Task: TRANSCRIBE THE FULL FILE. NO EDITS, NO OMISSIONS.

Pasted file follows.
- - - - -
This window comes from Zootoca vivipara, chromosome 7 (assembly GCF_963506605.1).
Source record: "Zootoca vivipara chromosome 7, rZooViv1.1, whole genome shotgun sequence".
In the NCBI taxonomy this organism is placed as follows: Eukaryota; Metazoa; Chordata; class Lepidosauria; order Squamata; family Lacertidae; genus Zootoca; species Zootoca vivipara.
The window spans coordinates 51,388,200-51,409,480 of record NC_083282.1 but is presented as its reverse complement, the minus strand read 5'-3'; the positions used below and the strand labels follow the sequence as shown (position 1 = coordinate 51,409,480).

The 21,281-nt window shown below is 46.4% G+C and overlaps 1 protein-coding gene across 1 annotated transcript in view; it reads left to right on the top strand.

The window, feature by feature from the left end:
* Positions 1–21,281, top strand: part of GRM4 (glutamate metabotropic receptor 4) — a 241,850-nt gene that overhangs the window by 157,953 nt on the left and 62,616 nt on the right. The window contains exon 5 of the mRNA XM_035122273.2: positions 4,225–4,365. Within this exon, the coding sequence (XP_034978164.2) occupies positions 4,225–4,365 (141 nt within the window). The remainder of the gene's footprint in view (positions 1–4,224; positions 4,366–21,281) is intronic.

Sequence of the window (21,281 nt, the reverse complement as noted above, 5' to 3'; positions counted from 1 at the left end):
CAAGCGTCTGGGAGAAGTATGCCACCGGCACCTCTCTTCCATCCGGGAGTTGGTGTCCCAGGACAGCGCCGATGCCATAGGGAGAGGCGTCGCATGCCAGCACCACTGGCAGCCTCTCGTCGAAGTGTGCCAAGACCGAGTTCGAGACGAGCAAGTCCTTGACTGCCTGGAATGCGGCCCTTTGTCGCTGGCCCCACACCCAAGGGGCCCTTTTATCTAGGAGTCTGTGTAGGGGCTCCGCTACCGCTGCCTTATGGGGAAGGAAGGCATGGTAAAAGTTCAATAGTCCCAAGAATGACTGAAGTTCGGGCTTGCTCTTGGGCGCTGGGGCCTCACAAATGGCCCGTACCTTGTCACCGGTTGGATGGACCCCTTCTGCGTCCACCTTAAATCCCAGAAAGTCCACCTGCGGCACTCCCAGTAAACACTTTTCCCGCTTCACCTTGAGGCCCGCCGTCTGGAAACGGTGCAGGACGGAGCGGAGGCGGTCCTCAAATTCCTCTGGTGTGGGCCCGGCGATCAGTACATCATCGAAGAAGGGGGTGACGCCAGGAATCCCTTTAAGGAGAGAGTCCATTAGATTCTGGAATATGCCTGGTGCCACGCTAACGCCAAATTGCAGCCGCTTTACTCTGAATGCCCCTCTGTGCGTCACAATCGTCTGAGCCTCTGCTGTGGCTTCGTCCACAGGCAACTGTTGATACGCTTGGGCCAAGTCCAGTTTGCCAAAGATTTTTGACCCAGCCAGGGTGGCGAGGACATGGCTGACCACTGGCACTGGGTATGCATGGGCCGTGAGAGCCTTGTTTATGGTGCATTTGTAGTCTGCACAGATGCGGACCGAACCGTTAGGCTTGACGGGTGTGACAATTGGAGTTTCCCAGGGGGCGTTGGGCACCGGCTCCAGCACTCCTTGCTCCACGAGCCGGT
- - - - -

This window comes from Zootoca vivipara, chromosome 7 (assembly GCF_963506605.1).
Source record: "Zootoca vivipara chromosome 7, rZooViv1.1, whole genome shotgun sequence".
In the NCBI taxonomy this organism is placed as follows: Eukaryota; Metazoa; Chordata; class Lepidosauria; order Squamata; family Lacertidae; genus Zootoca; species Zootoca vivipara.
The window spans coordinates 51,388,200-51,409,480 of record NC_083282.1 but is presented as its reverse complement, the minus strand read 5'-3'; the positions used below and the strand labels follow the sequence as shown (position 1 = coordinate 51,409,480).

The 21,281-nt window shown below is 46.4% G+C and overlaps 1 protein-coding gene across 1 annotated transcript in view; it reads left to right on the top strand.

The window, feature by feature from the left end:
* Positions 1–21,281, top strand: part of GRM4 (glutamate metabotropic receptor 4) — a 241,850-nt gene that overhangs the window by 157,953 nt on the left and 62,616 nt on the right. The window contains exon 5 of the mRNA XM_035122273.2: positions 4,225–4,365. Within this exon, the coding sequence (XP_034978164.2) occupies positions 4,225–4,365 (141 nt within the window). The remainder of the gene's footprint in view (positions 1–4,224; positions 4,366–21,281) is intronic.

Sequence of the window (21,281 nt, the reverse complement as noted above, 5' to 3'; positions counted from 1 at the left end):
CAAGCGTCTGGGAGAAGTATGCCACCGGCACCTCTCTTCCATCCGGGAGTTGGTGTCCCAGGACAGCGCCGATGCCATAGGGAGAGGCGTCGCATGCCAGCACCACTGGCAGCCTCTCGTCGAAGTGTGCCAAGACCGAGTTCGAGACGAGCAAGTCCTTGACTGCCTGGAATGCGGCCCTTTGTCGCTGGCCCCACACCCAAGGGGCCCTTTTATCTAGGAGTCTGTGTAGGGGCTCCGCTACCGCTGCCTTATGGGGAAGGAAGGCATGGTAAAAGTTCAATAGTCCCAAGAATGACTGAAGTTCGGGCTTGCTCTTGGGCGCTGGGGCCTCACAAATGGCCCGTACCTTGTCACCGGTTGGATGGACCCCTTCTGCGTCCACCTTAAATCCCAGAAAGTCCACCTGCGGCACTCCCAGTAAACACTTTTCCCGCTTCACCTTGAGGCCCGCCGTCTGGAAACGGTGCAGGACGGAGCGGAGGCGGTCCTCAAATTCCTCTGGTGTGGGCCCGGCGATCAGTACATCATCGAAGAAGGGGGTGACGCCAGGAATCCCTTTAAGGAGAGAGTCCATTAGATTCTGGAATATGCCTGGTGCCACGCTAACGCCAAATTGCAGCCGCTTTACTCTGAATGCCCCTCTGTGCGTCACAATCGTCTGAGCCTCTGCTGTGGCTTCGTCCACAGGCAACTGTTGATACGCTTGGGCCAAGTCCAGTTTGCCAAAGATTTTTGACCCAGCCAGGGTGGCGAGGACATGGCTGACCACTGGCACTGGGTATGCATGGGCCGTGAGAGCCTTGTTTATGGTGCATTTGTAGTCTGCACAGATGCGGACCGAACCGTTAGGCTTGACGGGTGTGACAATTGGAGTTTCCCAGGGGGCGTTGGGCACCGGCTCCAGCACTCCTTGCTCCACGAGCCGGT